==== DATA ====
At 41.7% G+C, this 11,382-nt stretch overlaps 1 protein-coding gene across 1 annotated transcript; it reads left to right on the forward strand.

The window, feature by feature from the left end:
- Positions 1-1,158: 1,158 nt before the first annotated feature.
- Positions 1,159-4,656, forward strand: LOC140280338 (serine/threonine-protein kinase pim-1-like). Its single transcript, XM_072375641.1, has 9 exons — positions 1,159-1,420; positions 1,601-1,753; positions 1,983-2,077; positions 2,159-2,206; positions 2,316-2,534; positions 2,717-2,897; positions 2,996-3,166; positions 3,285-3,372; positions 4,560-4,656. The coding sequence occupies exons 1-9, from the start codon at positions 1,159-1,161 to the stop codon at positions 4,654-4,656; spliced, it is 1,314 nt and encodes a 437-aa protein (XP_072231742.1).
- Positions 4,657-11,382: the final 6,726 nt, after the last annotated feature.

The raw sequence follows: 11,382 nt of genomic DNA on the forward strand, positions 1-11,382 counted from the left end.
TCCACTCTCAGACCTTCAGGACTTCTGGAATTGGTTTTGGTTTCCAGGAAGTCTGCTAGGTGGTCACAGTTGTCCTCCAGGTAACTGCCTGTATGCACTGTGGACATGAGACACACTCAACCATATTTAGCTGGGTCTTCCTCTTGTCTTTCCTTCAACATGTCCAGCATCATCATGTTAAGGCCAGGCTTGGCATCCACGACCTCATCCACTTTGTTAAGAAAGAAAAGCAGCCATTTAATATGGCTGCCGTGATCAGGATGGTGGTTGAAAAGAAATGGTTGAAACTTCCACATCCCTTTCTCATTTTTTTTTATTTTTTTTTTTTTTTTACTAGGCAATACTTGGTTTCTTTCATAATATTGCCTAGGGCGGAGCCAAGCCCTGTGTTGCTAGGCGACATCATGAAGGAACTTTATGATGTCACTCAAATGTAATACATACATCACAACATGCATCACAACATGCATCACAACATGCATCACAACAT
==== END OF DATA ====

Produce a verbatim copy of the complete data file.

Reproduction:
At 41.7% G+C, this 11,382-nt stretch overlaps 1 protein-coding gene across 1 annotated transcript; it reads left to right on the forward strand.

The window, feature by feature from the left end:
- Positions 1-1,158: 1,158 nt before the first annotated feature.
- Positions 1,159-4,656, forward strand: LOC140280338 (serine/threonine-protein kinase pim-1-like). Its single transcript, XM_072375641.1, has 9 exons — positions 1,159-1,420; positions 1,601-1,753; positions 1,983-2,077; positions 2,159-2,206; positions 2,316-2,534; positions 2,717-2,897; positions 2,996-3,166; positions 3,285-3,372; positions 4,560-4,656. The coding sequence occupies exons 1-9, from the start codon at positions 1,159-1,161 to the stop codon at positions 4,654-4,656; spliced, it is 1,314 nt and encodes a 437-aa protein (XP_072231742.1).
- Positions 4,657-11,382: the final 6,726 nt, after the last annotated feature.

The raw sequence follows: 11,382 nt of genomic DNA on the forward strand, positions 1-11,382 counted from the left end.
TCCACTCTCAGACCTTCAGGACTTCTGGAATTGGTTTTGGTTTCCAGGAAGTCTGCTAGGTGGTCACAGTTGTCCTCCAGGTAACTGCCTGTATGCACTGTGGACATGAGACACACTCAACCATATTTAGCTGGGTCTTCCTCTTGTCTTTCCTTCAACATGTCCAGCATCATCATGTTAAGGCCAGGCTTGGCATCCACGACCTCATCCACTTTGTTAAGAAAGAAAAGCAGCCATTTAATATGGCTGCCGTGATCAGGATGGTGGTTGAAAAGAAATGGTTGAAACTTCCACATCCCTTTCTCATTTTTTTTTATTTTTTTTTTTTTTTTACTAGGCAATACTTGGTTTCTTTCATAATATTGCCTAGGGCGGAGCCAAGCCCTGTGTTGCTAGGCGACATCATGAAGGAACTTTATGATGTCACTCAAATGTAATACATACATCACAACATGCATCACAACATGCATCACAACATGCATCACAACAT